How to play Windows games on your Mac without Windows

“The Mac has plenty of games, but it’ll always get the short end of the stick compared to Windows,” iMore writes. “If you want to play the latest games on your Mac, you have no choice but to install Windows…or do you?”

“There are actually a few ways you can play Windows games on your Mac without having to dedicate a partition to Boot Camp or giving away huge amounts of hard drive space to a virtual machine app like VMWare Fusion or Parallels Desktop,” iMore writes. “Here are a few other options for playing Windows games on your Mac, without the hassle or expense of having to install Windows: The Wine Project, Crossover Mac, [and/or] Boxer.”

“In the end, programs like the ones listed above, aren’t the most reliable way to get play Windows games on your Mac, but they do give you an option,” iMore writes. “Of course, another option is to actually run Windows on your Mac, via BootCamp or a virtual machine.”

Read more in the full article here.

MacDailyNews Take: We’d advise slumming it with Windows – we recommend Parallels Desktop for Mac for virtualization and Apple’s Boot Camp for speed. The safest way to run Windows is on a Mac.

SEE ALSO:
Video: Using Parallels Desktop 13 to run Windows on Mac with ease – October 18, 2017
Apple Macs are better Windows machines than Windows PCs – September 22, 2007
Microsoft: The safest way to run Windows is on your Mac – October 8, 2004

12 Comments

  1. coxorange,

    If you use either application you would have already partitioned your drive for a Windows application to work. When you launch either application it then applies to that partition only. So if you do get a Windows nasty it will only affect that partition. Your Mac partition will be unaffected.

    If you follow the link this will explain the process for Boot Camp.

    https://support.apple.com/en-us/HT204009

    Now for a piece of advice. You will be running some version of Windows for either Parallels or Boot Camp to work. If you decide to go online, and you will) you must have the appropriate protective software which means virus and malware protectors at a minimum. There’s heaps more Windows’ nasties out there than there are for the Mac universe.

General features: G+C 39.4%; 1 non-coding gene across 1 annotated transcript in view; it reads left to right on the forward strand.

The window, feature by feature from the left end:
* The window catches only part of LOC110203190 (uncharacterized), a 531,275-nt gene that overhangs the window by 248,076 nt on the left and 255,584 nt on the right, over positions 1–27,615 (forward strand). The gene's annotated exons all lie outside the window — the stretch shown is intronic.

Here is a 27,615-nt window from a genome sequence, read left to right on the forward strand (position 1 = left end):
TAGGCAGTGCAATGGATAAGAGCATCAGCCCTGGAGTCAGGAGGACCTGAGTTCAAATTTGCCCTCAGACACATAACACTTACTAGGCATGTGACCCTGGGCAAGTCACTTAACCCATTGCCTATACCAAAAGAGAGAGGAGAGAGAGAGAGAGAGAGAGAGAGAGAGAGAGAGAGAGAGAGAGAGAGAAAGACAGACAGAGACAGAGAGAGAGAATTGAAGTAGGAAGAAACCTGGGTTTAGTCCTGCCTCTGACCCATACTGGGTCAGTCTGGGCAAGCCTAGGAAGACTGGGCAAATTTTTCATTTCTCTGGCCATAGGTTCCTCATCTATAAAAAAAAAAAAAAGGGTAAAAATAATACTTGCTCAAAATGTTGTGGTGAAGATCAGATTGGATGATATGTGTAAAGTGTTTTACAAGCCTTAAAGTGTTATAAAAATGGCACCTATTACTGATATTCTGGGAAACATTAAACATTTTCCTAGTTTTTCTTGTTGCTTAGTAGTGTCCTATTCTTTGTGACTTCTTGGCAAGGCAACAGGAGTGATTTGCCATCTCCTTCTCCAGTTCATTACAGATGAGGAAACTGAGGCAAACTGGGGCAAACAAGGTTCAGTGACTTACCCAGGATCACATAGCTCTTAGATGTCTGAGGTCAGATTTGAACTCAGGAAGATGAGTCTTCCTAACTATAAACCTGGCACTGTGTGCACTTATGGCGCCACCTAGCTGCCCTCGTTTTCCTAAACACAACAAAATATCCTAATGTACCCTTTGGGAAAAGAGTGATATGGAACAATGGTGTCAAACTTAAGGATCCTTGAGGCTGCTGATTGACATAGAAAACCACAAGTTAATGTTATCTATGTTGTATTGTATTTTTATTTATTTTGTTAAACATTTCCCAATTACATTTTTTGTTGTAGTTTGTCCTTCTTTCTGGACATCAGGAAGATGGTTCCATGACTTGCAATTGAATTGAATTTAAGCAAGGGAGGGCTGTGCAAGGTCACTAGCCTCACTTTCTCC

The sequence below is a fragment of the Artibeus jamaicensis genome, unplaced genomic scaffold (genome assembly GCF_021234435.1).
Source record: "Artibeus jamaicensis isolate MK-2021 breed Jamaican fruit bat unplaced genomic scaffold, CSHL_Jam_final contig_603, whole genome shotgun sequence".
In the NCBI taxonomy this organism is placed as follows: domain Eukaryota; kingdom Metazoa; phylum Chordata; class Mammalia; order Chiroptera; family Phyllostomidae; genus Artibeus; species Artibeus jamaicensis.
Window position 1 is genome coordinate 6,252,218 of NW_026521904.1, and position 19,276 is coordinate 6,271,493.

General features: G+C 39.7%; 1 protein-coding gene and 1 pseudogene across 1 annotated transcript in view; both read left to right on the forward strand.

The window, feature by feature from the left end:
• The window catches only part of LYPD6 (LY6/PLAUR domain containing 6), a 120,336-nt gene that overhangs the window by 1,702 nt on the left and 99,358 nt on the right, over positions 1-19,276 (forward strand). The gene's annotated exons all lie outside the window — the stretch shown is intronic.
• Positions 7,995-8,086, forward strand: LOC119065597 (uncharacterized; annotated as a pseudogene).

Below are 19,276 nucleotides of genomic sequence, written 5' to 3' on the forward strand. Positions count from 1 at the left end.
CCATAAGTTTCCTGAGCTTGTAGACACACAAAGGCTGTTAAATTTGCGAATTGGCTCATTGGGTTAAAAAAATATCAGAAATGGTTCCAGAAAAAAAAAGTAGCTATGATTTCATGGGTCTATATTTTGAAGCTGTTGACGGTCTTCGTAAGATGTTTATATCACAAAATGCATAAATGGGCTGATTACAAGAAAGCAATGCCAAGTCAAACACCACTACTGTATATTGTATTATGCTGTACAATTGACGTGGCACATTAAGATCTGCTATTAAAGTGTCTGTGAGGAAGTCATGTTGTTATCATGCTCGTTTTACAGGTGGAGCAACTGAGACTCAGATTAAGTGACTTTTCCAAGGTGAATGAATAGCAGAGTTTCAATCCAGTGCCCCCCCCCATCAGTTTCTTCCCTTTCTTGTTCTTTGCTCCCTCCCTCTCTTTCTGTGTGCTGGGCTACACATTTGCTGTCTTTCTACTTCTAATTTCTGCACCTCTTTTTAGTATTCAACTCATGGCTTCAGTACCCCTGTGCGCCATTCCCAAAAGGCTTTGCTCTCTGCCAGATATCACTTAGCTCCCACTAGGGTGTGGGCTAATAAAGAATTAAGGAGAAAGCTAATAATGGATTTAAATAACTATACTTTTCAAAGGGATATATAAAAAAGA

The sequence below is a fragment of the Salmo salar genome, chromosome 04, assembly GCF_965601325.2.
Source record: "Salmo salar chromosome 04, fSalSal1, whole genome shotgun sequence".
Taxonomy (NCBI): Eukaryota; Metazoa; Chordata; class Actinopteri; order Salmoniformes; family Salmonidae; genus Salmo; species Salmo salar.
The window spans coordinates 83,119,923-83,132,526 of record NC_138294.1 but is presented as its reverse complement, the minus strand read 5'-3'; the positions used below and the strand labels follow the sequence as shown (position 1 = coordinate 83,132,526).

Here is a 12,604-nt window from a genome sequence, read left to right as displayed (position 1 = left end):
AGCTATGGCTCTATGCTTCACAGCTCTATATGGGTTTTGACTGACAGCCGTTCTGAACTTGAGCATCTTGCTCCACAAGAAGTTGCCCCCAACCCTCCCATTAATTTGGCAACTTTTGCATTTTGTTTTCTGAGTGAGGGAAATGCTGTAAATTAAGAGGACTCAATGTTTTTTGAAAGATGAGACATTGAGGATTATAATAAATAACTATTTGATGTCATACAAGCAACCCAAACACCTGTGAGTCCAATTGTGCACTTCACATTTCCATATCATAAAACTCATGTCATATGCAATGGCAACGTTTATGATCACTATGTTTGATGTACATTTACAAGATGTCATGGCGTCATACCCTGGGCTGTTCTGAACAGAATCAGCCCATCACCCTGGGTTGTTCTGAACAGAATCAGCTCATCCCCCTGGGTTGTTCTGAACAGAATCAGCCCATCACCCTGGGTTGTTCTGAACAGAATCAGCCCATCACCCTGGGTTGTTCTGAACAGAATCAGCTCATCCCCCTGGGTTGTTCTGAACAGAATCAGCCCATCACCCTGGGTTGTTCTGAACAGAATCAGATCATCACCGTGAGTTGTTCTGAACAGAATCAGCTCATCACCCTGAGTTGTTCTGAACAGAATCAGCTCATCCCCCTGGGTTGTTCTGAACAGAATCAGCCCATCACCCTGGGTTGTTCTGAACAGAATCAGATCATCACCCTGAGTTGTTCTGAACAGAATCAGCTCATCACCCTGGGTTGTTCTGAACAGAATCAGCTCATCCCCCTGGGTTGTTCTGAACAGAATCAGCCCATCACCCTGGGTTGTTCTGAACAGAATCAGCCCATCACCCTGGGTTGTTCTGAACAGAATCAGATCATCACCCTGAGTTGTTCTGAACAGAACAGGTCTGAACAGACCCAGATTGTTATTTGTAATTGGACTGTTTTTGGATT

For the record I run Malware and anti-virus on protection software on my Mac as well as Little Snitch (for outgoings), the usual (incoming firewall) and a lot of the time I use a paid VPN as well. Better to be safe than sorry.

    Speaking of Little Snitch when you’re configuring the application there is a lot of software that amasses data that you’d never even dream about (and that includes Apple as well) and the application will highlight this. I encourage all Mac users to use, what IMHO is an essential application.

    1. Thank you Telstar.
      So you are sure there is no way for a Windows app running on a separate partition to spy on the macOS partition? I mean is it technically impossible to read data from there? (I’m sure Microsoft or third parties know where on a macOS partition e.g. your Documents folder can be found)

      And regarding Parallels, I thought in this case no separate partition would be created; the Windows simulation would be virtual (and therefore can only use space on the macOS partition). Could this mean even less protection?

    1. Not ‘non upgradable’, rather upgradable through the various USB/Thunderbolt/DisplayPort connections. The VAST majority of computer users do NOT want to crack their PC open and start dealing with PCI-e this or DDR3/4/5 that or the myriad GPU differences/capabilities/requirements. Some do, most don’t. If you DO, don’t buy a Mac.

      1. Eben the external upgrade paths are wanting. Can’t run in SLI or Crossfire on video for instance. Not at full speed anyway.

        All you noted was that the majority of people don’t want to upgrade. In gaming, which is the topic, upgrading is a constant fact of life.

  2. coxorange,

    No. It’s like you are running two separate computers. In this case one partition is for Windows and the other is for the Mac OS.

    A couple of pieces of advice:

    With Windows, be particularly careful with .exe files as these (quite often) have embedded nasties in them.

    Also, be careful with macros from Word as these can also be a problem.

    And in a general software sense, if possible download software from the company’s website (notwithstanding the exception of proprietary all in one sites such as Apple’s App Store).

    I could expend a lot more verbiage about protecting yourself on Windows but in a nutshell your question was brief and specific and I’ll do the same.

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